Tuesday, August 30, 2011
Drink, Slay, Love by Sara Beth Durst–I Can’t Believe I Liked the Whole Thing
Publisher: Simon & Schuster
Pearl looked like any 16 year old goth teenager. Maybe a little pale, but it went with the wardrobe. Most teenagers didn't come with a set of retractable fangs and a thirst for human blood. Pearl had both, and so did the rest of her family. After stopping for a quick bite (literally) at the local ice cream shop, Pearl is interrupted from her snack by a unicorn. Mmmm hmmm, you read it right, a unicorn. It stabs her right through the chest. The next thing Pearl knows is she wakes up in her home surrounded by her deadly family. Evidently vampire kin aren't big on affection and hugs. Pearl discovers that the unicorn has given her the power to walk in the sun. This should improve her hunting skills exponentially, and just in time for the feast thrown in honor of the vampire king. A high school full of unsuspecting humans should fill out the menu nicely.
For those who have followed me or this blog for any length of time, you know that YA is NOT my thing. I reviewed this book after requesting it in error, and was sincerely dreading it with every fiber in my being. That's why I'm so freaking surprised that I actually enjoyed it. Ms. Durst must have some magical power in her prose to be able to teach this old dog new tricks. I did not believe it could be done. Not only did I enjoy it, but I am recommending it. *gasp* That's right, it is a well written, entertaining, compelling piece of literature, with zero (yes, that's right) sexual content. Pearl has enough snark and darkness to make up for the lack. These are NOT your sparkly Twilight vamps. These are the soulless, arrogant, sadistic vamps you remember from childhood nightmares. Luckily for humanity, there are also sparkly were-unicorns. *snort*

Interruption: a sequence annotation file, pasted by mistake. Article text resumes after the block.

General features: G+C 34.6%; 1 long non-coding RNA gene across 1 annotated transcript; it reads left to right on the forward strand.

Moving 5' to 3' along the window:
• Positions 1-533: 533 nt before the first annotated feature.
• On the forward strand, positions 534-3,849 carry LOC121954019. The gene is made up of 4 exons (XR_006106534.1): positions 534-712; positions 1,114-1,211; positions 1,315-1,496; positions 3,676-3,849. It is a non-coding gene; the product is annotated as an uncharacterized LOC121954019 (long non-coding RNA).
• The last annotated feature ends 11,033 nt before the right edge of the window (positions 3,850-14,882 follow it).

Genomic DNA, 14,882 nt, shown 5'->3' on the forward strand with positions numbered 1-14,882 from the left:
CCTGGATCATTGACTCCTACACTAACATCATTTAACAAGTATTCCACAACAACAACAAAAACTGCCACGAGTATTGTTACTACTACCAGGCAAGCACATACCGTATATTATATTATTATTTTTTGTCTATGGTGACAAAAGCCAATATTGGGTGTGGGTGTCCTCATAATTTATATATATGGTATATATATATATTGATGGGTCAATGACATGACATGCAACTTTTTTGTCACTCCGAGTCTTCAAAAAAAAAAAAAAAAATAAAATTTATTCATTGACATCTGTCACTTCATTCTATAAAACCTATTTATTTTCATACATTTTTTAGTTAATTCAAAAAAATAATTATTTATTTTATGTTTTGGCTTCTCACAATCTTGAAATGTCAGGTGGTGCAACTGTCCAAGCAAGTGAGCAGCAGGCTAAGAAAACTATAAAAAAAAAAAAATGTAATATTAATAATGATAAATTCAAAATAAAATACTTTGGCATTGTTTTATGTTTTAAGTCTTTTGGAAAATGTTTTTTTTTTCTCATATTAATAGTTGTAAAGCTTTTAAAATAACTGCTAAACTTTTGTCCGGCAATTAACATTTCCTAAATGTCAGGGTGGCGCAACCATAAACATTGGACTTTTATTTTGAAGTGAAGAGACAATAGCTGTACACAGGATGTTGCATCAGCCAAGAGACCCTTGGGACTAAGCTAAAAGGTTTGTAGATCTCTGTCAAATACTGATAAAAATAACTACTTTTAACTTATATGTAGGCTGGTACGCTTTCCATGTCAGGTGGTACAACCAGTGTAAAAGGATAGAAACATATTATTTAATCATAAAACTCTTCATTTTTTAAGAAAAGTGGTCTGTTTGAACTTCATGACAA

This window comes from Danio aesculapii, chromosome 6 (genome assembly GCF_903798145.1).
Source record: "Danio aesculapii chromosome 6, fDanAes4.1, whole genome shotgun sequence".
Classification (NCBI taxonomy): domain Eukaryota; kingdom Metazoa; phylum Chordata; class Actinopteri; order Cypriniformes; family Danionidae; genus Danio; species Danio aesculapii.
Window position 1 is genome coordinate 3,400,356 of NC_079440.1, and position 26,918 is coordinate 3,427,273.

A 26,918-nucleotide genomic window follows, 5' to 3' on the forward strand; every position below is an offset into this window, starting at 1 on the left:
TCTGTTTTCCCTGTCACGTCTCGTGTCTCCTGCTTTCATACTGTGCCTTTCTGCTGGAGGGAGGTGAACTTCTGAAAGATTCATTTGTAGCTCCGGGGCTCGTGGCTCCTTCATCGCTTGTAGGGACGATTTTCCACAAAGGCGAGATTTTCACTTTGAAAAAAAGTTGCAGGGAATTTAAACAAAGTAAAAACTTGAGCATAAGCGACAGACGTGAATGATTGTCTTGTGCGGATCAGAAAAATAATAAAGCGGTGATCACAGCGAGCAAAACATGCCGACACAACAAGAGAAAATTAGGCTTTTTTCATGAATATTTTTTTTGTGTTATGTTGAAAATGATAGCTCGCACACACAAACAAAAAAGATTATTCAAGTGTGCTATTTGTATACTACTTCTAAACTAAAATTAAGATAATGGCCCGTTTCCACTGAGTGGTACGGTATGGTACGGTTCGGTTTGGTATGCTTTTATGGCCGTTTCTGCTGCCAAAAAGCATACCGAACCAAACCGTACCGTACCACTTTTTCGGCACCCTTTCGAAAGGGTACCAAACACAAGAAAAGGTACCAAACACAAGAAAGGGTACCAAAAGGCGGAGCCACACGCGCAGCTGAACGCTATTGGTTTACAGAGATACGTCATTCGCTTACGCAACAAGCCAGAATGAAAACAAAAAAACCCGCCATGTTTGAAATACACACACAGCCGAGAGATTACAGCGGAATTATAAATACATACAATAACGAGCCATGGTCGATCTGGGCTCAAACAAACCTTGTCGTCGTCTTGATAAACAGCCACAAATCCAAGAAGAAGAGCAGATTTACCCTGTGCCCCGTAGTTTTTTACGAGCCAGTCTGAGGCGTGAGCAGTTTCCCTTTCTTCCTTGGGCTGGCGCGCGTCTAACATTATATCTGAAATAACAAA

Despite the fact that Drink, Slay, Love is geared towards a younger audience, it is a very DARK story in places. It is not all fashion tips and prom. I actually wavered back and forth about whether or not Pearl should survive the book. Don't get me wrong, I liked Pearl, but fair is fair. Imagine the Adam's Family without the humorous satire. This is Pearl's environment from birth, and she grows up with the knowledge that to fail means death or at least torturous punishment. Acceptance would be a foreign concept to her. There are some completely fun moments in the book, and it does have it's share of happy, happy, joy, joy. It was actually a very good balance, and I would love to check back in on Pearl and her cohorts in about 10 years and see what's occurred. This was a very good change of pace and a nice palate cleanser. Give it a try, you'll be glad you did.